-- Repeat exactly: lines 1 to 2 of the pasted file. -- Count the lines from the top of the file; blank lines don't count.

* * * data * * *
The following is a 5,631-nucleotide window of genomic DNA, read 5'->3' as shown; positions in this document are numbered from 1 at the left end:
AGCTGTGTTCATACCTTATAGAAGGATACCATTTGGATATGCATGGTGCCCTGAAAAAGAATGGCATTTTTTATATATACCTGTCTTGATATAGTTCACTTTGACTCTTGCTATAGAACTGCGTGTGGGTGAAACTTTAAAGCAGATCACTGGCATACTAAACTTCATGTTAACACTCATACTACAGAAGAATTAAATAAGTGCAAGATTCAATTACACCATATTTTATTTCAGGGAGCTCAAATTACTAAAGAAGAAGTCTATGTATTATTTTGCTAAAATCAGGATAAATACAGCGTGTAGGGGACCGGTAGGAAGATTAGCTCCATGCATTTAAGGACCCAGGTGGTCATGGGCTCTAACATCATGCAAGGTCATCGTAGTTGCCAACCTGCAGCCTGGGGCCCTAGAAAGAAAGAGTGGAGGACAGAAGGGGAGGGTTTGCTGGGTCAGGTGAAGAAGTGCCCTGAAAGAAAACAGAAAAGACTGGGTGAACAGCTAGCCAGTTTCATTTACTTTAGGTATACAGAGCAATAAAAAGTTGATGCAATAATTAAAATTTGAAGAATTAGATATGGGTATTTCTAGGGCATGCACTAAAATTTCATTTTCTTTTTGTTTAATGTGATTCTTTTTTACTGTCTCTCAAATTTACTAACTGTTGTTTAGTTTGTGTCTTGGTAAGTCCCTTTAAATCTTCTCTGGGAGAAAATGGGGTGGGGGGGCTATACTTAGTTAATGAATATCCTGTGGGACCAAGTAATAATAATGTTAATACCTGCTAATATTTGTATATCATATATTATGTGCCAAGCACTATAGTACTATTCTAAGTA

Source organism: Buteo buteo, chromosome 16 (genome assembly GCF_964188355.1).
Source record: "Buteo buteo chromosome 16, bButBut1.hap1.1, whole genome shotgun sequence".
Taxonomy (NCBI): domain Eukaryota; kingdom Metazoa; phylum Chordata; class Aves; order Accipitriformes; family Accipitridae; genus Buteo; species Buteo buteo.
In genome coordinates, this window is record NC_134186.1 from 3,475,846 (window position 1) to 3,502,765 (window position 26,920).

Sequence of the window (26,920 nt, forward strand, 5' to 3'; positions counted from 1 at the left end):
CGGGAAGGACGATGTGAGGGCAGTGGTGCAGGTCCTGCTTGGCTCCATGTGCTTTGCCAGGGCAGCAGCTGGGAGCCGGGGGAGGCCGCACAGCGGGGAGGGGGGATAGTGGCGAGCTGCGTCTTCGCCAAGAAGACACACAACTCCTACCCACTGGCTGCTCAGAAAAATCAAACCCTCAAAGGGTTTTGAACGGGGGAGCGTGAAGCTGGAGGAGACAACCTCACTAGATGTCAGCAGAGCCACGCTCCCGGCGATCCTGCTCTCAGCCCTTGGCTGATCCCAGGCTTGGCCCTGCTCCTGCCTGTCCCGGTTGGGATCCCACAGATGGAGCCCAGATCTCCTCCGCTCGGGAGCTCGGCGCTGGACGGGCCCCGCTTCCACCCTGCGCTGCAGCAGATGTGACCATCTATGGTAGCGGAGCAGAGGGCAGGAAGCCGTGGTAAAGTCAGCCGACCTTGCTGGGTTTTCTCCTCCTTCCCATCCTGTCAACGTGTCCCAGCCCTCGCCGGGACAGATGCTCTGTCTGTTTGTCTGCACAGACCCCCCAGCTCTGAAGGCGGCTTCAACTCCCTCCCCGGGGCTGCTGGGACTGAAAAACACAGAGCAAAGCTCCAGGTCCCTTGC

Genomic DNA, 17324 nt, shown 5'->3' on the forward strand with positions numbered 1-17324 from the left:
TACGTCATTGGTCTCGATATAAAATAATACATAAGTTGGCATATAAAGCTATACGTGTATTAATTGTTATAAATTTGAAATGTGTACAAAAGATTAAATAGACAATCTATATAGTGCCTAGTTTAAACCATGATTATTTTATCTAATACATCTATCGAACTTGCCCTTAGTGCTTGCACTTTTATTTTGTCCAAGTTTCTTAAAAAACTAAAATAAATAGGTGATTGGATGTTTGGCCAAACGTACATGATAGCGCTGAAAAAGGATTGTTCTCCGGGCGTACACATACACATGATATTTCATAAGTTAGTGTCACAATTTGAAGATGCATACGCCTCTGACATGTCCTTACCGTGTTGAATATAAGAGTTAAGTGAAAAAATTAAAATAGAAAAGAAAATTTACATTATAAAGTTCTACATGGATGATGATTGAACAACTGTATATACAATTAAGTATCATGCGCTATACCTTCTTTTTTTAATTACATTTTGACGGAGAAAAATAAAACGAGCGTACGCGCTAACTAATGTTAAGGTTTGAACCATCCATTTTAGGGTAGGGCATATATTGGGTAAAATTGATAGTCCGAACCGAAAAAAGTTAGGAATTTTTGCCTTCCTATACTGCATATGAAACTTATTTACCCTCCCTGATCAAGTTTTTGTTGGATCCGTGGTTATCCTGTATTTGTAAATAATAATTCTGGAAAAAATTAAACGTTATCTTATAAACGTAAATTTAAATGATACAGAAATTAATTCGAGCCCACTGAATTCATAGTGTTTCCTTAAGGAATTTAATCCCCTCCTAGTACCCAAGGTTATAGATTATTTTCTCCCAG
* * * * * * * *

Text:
The following is a 5,631-nucleotide window of genomic DNA, read 5'->3' as shown; positions in this document are numbered from 1 at the left end:
AGCTGTGTTCATACCTTATAGAAGGATACCATTTGGATATGCATGGTGCCCTGAAAAAGAATGGCATTTTTTATATATACCTGTCTTGATATAGTTCACTTTGACTCTTGCTATAGAACTGCGTGTGGGTGAAACTTTAAAGCAGATCACTGGCATACTAAACTTCATGTTAACACTCATACTACAGAAGAATTAAATAAGTGCAAGATTCAATTACACCATATTTTATTTCAGGGAGCTCAAATTACTAAAGAAGAAGTCTATGTATTATTTTGCTAAAATCAGGATAAATACAGCGTGTAGGGGACCGGTAGGAAGATTAGCTCCATGCATTTAAGGACCCAGGTGGTCATGGGCTCTAACATCATGCAAGGTCATCGTAGTTGCCAACCTGCAGCCTGGGGCCCTAGAAAGAAAGAGTGGAGGACAGAAGGGGAGGGTTTGCTGGGTCAGGTGAAGAAGTGCCCTGAAAGAAAACAGAAAAGACTGGGTGAACAGCTAGCCAGTTTCATTTACTTTAGGTATACAGAGCAATAAAAAGTTGATGCAATAATTAAAATTTGAAGAATTAGATATGGGTATTTCTAGGGCATGCACTAAAATTTCATTTTCTTTTTGTTTAATGTGATTCTTTTTTACTGTCTCTCAAATTTACTAACTGTTGTTTAGTTTGTGTCTTGGTAAGTCCCTTTAAATCTTCTCTGGGAGAAAATGGGGTGGGGGGGCTATACTTAGTTAATGAATATCCTGTGGGACCAAGTAATAATAATGTTAATACCTGCTAATATTTGTATATCATATATTATGTGCCAAGCACTATAGTACTATTCTAAGTA